CSS Trigonometric functions are supported in the latest versions of Safari, Firefox, Edge, and Chrome. We also discuss animation via @property, which is supported in the latest Safari, Edge, and Chrome (as of this writing).The CSS Shapes specification enabled a lot to make interesting shapes on the web today, via clip-path, shape-outside, and more. With the introduction of CSS Trigonometric functions, we can simplify how we make regular polygons and build even more complex shapes by more easily approximating curves.
Even though what we discuss will apply to more, we will focus this discussion applying trigonometry to the clip-path property. We will start with an overview of how to work with basic clip paths and a quick discussion on the math side of trigonometry. However, you can always skip to where we combine trigonometric functions and clip paths and dig into the demos.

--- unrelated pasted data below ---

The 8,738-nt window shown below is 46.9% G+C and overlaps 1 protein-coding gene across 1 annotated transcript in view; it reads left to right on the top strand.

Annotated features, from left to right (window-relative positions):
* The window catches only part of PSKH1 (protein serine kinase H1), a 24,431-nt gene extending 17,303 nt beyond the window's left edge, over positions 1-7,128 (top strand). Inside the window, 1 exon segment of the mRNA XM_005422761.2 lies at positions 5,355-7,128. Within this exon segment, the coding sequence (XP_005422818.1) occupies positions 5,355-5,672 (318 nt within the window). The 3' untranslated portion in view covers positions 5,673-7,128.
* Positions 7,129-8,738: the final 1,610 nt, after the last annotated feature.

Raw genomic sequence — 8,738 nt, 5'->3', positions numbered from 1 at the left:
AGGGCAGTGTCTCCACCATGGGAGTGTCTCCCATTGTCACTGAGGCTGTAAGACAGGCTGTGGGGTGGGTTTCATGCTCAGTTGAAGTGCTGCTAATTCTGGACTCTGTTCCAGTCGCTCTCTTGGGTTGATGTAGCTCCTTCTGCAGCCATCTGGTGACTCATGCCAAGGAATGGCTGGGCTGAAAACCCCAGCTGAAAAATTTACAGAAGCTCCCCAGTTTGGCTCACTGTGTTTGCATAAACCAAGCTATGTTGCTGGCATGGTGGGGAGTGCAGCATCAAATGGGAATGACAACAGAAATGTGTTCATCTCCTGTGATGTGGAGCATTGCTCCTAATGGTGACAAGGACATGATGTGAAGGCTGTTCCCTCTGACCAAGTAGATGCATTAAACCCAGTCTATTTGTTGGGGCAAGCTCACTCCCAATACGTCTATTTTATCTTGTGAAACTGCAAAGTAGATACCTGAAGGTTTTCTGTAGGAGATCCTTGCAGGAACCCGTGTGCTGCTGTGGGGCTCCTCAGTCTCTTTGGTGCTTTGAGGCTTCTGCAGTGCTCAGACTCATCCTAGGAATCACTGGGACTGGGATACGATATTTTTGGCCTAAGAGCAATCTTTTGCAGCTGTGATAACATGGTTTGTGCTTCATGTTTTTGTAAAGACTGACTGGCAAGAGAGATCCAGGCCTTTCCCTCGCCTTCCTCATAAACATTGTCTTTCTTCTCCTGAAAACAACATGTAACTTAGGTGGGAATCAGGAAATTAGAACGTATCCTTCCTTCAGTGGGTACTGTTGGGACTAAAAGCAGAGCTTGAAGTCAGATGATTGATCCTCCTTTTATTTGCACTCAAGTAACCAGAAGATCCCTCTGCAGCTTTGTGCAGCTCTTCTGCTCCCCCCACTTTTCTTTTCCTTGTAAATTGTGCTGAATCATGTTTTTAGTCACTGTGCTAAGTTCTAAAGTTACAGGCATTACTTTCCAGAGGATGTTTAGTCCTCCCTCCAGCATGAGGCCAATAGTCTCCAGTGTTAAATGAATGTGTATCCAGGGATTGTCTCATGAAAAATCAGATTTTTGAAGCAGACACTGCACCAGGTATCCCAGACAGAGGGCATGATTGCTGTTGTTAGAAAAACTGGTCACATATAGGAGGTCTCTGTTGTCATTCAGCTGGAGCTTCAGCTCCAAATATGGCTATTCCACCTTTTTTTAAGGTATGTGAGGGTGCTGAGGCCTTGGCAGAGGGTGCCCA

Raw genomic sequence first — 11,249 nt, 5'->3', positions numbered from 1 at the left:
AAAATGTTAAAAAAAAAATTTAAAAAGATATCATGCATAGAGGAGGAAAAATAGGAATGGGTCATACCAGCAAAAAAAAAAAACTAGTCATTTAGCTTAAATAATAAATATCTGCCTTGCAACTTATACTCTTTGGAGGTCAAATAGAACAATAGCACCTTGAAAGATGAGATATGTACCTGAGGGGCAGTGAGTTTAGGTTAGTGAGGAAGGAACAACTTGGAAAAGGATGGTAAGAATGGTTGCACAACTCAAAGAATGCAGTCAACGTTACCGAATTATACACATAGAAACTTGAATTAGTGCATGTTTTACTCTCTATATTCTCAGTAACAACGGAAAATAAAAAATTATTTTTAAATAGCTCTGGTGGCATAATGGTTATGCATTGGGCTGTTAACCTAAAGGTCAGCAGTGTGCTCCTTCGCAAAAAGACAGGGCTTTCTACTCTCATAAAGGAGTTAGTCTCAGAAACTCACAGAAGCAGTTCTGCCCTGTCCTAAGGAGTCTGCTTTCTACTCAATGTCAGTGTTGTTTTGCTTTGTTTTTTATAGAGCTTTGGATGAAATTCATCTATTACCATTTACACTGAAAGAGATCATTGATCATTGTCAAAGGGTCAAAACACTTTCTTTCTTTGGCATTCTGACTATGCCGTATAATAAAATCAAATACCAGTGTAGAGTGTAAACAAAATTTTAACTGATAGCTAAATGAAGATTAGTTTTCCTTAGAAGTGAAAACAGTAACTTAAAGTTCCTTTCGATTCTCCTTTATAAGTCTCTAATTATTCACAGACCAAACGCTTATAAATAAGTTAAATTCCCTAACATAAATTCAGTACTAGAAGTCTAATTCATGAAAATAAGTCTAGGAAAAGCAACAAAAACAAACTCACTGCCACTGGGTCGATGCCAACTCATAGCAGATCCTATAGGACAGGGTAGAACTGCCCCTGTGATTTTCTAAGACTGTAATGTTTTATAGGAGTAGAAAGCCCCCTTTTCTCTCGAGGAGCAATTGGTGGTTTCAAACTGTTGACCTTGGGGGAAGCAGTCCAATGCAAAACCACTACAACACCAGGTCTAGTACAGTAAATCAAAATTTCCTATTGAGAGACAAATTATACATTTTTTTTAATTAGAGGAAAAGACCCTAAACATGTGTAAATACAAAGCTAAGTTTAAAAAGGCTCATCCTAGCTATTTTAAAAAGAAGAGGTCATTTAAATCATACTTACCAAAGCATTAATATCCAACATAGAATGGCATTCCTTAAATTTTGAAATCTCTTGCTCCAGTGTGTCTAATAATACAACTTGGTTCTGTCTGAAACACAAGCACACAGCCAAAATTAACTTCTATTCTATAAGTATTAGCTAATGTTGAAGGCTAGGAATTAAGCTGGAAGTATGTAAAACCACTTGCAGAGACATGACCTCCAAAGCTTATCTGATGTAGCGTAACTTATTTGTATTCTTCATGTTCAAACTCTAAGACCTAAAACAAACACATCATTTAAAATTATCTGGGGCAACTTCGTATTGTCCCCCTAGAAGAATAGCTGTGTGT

With clip paths and Basic Shapes functions, we can take our rectangular elements and define a shape where only portions of our element will be visible.
There are a few key functions, but circle(), ellipse(), and polygon() are likely the most straightforward ways to clip to basic shapes.
As the names state, we can create rounded clips via circle and ellipse, and we are able to clip our element to any polygon shape with polygon() by passing in a collection of coordinates. Any valid length or percentage can be used to define the radius and center points for circles and ellipses, as well as for coordinates within polygons.